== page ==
In 2010, we were dusting off the ashes of the most severe recession since the Great Depression. We were still clinging to our Blackberry Bolds, thanks to their seemingly indispensable keyboards, yet excited about the impending launch of the first iPad. We were busily upgrading our PCs to Windows 7, as instructed by Steve Ballmer’s Microsoft.

As with the economy, our clients’ businesses were beginning to heat up. We learned that our founding client GCI won an $88 million funding package as a result of a loan and grant application we helped write for an ambitious engineering project we branded as TERRA (Terrestrial for Every Rural Region of Alaska). TERRA went on to bring high-speed terrestrial internet to 84 of the most remote communities in the United States.

In early 2010, we scored repeated national media appearances for our client Onvia, which was having a press heyday reporting on how billions of dollars in Recovery Act stimulus grants like the Alaska one were being awarded. Cyberwarfare and cybersecurity marched into the public mind as the Stuxnet exploit was revealed. Somehow Mark Zuckerberg was named Time’s “Person of the Year.” And Obamacare was newly passed, heralding market-making opportunities for our healthcare IT clients to build the provider and payer framework for the new decade.

Time Magazine Cover, January 2011

Over the course of the intervening 10 years, we have added a substantial cybersecurity and privacy practice and greatly expanded our healthcare practice – both of which turned out to be winning strategies that helped power our growth of 3.5x this past decade.

During that decade, we and our clients were parties to some epic news events – the launch of TSA PreCheck, the hunt for the Boston Marathon bomber, the botched launch of Healthcare.gov and the eventual rise of health insurance exchanges, the rapid adoption of telehealth, 2016 election security, tech unicorns, GDPR, the Bitcoin bubble, and the rise of Techlash.

We still believe we are at the early stages of a decades-long cycle of transformation and disruption that will dramatically improve the way we live, learn, transact, communicate and collaborate.

Meanwhile, the cities we called home experienced booms unrivaled in recent history. Amazon led the way in Seattle, remaking vast swaths of its downtown. Federal government contracting stoked private sector expansion in DC – particularly in tech. Ultimately, the two growth stories merged when Amazon selected Northern Virginia for HQ2 in 2018.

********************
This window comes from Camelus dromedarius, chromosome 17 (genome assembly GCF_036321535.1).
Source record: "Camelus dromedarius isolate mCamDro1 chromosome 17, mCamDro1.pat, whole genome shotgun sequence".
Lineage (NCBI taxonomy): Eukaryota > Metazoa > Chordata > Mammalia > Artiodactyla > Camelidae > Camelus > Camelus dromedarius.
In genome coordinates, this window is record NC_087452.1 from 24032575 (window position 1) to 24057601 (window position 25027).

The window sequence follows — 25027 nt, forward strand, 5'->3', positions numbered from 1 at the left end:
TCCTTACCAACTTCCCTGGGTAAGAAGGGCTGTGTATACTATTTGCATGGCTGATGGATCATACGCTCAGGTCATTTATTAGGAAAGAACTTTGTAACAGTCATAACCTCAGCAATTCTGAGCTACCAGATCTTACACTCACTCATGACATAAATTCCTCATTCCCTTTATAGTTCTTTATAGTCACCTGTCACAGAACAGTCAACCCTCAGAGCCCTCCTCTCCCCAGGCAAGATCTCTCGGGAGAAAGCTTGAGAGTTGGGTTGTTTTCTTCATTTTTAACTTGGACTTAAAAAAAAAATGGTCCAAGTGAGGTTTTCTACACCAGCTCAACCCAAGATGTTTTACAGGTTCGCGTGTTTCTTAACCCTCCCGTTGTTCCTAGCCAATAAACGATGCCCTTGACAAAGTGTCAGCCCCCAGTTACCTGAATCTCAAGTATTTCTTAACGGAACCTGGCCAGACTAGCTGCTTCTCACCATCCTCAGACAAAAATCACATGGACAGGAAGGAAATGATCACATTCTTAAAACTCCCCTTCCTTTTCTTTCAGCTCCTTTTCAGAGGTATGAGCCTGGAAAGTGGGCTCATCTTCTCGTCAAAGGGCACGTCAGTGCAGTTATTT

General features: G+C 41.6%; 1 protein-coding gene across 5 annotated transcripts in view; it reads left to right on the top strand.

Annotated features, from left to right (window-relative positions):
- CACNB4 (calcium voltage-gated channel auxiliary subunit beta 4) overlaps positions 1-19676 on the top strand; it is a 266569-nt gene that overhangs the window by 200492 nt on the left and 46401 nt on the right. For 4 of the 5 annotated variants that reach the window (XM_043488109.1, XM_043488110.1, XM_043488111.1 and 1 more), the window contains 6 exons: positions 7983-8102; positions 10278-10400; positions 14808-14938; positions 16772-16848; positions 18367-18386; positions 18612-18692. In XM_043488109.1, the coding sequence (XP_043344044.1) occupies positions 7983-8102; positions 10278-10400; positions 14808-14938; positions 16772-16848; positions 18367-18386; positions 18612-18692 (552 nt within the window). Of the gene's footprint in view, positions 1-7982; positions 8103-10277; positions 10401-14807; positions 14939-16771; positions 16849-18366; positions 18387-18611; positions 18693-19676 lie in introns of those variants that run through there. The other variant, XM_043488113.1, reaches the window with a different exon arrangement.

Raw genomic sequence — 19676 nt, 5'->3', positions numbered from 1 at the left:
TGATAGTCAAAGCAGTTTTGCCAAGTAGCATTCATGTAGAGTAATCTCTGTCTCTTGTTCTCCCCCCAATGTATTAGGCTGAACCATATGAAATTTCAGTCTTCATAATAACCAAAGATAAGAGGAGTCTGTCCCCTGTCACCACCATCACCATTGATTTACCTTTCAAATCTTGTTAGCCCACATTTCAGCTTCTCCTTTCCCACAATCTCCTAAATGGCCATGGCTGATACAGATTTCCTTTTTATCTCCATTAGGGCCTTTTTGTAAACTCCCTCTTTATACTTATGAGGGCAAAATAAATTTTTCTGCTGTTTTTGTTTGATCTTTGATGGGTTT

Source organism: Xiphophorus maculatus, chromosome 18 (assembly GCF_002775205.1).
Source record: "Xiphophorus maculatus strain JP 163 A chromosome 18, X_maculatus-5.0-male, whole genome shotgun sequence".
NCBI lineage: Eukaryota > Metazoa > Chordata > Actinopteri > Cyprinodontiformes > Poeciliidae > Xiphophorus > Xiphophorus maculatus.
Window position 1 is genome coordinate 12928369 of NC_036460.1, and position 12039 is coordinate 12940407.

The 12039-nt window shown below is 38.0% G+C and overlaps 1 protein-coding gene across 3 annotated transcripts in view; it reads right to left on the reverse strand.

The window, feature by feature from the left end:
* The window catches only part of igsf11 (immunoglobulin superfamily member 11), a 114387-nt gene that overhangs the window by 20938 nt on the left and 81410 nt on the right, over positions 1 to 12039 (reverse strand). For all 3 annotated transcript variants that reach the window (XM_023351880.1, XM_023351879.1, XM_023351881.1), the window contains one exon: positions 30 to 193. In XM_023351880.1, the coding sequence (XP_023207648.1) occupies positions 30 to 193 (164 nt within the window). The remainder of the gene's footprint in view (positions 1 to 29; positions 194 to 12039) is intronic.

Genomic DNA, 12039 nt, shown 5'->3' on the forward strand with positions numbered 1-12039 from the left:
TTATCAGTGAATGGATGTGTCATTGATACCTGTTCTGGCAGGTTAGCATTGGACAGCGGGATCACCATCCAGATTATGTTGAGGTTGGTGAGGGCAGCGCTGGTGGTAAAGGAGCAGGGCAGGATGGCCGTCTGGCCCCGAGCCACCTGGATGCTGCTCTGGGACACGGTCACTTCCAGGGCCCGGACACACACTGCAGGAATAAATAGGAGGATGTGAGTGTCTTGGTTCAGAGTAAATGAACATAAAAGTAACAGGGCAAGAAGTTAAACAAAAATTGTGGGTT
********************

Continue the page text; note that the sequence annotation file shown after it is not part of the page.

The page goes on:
2019 marked the end of a decade of big investments that broadened our role as the strategic advisors and skilled communicators for the innovators of the future. We went all-in on social media services, stood up a podcasting team, built up our graphic and web design capabilities, and fashioned an intense internship program to train the next generation of communications pros, whether for RH Strategic or for the world at large.

We also joined the Worldcom Public Relations Group, the top global network of independent agencies like ourselves. The decade culminated with the move of our D.C. office to The Washington Post building, giving us room to grow and to host events. See the post on that development here.

So what’s next for RH Strategic and its clients? Computer scientist Alan Kay once said, “The best way to predict the future is to invent it.” This statement mirrors the ethos of our clients. It also mirrors our own. We still believe we are at the early stages of a decades-long cycle of transformation and disruption that will dramatically improve the way we live, learn, transact, communicate and collaborate.

We’re constantly reminded how lucky we are to be on this journey with our clients, partners and RH colleagues. We look forward to inventing the future with you.

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RH Strategic is a Seattle and D.C.-based communications firm providing strategic public relations for innovators in the technology, public sector and healthcare markets.